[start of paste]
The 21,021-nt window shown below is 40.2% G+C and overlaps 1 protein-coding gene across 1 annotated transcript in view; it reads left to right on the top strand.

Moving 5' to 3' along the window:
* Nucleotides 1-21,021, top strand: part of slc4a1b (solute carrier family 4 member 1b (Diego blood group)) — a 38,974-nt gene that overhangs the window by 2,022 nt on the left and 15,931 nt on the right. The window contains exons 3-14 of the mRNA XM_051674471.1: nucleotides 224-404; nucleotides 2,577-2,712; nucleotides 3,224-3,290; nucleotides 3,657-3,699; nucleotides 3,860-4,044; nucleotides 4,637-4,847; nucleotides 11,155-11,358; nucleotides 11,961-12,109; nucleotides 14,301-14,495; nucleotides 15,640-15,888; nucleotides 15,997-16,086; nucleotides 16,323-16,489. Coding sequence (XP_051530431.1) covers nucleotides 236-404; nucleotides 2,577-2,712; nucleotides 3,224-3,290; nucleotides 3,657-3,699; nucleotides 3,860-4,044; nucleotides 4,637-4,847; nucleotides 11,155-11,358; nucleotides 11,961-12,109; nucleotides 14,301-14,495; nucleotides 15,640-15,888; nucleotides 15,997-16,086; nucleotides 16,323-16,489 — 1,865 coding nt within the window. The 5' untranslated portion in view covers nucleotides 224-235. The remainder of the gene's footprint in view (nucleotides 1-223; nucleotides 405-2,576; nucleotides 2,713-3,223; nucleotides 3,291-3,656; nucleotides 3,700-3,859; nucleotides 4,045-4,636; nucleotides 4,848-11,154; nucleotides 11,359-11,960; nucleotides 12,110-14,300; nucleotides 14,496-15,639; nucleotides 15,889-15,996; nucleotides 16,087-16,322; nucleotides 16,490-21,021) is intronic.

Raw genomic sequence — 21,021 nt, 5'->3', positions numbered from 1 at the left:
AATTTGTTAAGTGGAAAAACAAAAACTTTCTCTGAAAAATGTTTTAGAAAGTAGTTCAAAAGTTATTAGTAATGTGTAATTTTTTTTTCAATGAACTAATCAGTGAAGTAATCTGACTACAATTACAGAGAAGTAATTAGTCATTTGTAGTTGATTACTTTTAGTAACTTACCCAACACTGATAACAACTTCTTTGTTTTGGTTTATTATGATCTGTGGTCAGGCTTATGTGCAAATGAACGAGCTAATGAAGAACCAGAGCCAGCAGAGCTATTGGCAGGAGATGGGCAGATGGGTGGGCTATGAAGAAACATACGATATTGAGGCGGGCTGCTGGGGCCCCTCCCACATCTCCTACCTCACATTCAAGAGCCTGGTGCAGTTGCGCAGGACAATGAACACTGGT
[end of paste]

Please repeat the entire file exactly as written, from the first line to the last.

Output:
The 21,021-nt window shown below is 40.2% G+C and overlaps 1 protein-coding gene across 1 annotated transcript in view; it reads left to right on the top strand.

Moving 5' to 3' along the window:
* Nucleotides 1-21,021, top strand: part of slc4a1b (solute carrier family 4 member 1b (Diego blood group)) — a 38,974-nt gene that overhangs the window by 2,022 nt on the left and 15,931 nt on the right. The window contains exons 3-14 of the mRNA XM_051674471.1: nucleotides 224-404; nucleotides 2,577-2,712; nucleotides 3,224-3,290; nucleotides 3,657-3,699; nucleotides 3,860-4,044; nucleotides 4,637-4,847; nucleotides 11,155-11,358; nucleotides 11,961-12,109; nucleotides 14,301-14,495; nucleotides 15,640-15,888; nucleotides 15,997-16,086; nucleotides 16,323-16,489. Coding sequence (XP_051530431.1) covers nucleotides 236-404; nucleotides 2,577-2,712; nucleotides 3,224-3,290; nucleotides 3,657-3,699; nucleotides 3,860-4,044; nucleotides 4,637-4,847; nucleotides 11,155-11,358; nucleotides 11,961-12,109; nucleotides 14,301-14,495; nucleotides 15,640-15,888; nucleotides 15,997-16,086; nucleotides 16,323-16,489 — 1,865 coding nt within the window. The 5' untranslated portion in view covers nucleotides 224-235. The remainder of the gene's footprint in view (nucleotides 1-223; nucleotides 405-2,576; nucleotides 2,713-3,223; nucleotides 3,291-3,656; nucleotides 3,700-3,859; nucleotides 4,045-4,636; nucleotides 4,848-11,154; nucleotides 11,359-11,960; nucleotides 12,110-14,300; nucleotides 14,496-15,639; nucleotides 15,889-15,996; nucleotides 16,087-16,322; nucleotides 16,490-21,021) is intronic.

Raw genomic sequence — 21,021 nt, 5'->3', positions numbered from 1 at the left:
AATTTGTTAAGTGGAAAAACAAAAACTTTCTCTGAAAAATGTTTTAGAAAGTAGTTCAAAAGTTATTAGTAATGTGTAATTTTTTTTTCAATGAACTAATCAGTGAAGTAATCTGACTACAATTACAGAGAAGTAATTAGTCATTTGTAGTTGATTACTTTTAGTAACTTACCCAACACTGATAACAACTTCTTTGTTTTGGTTTATTATGATCTGTGGTCAGGCTTATGTGCAAATGAACGAGCTAATGAAGAACCAGAGCCAGCAGAGCTATTGGCAGGAGATGGGCAGATGGGTGGGCTATGAAGAAACATACGATATTGAGGCGGGCTGCTGGGGCCCCTCCCACATCTCCTACCTCACATTCAAGAGCCTGGTGCAGTTGCGCAGGACAATGAACACTGGT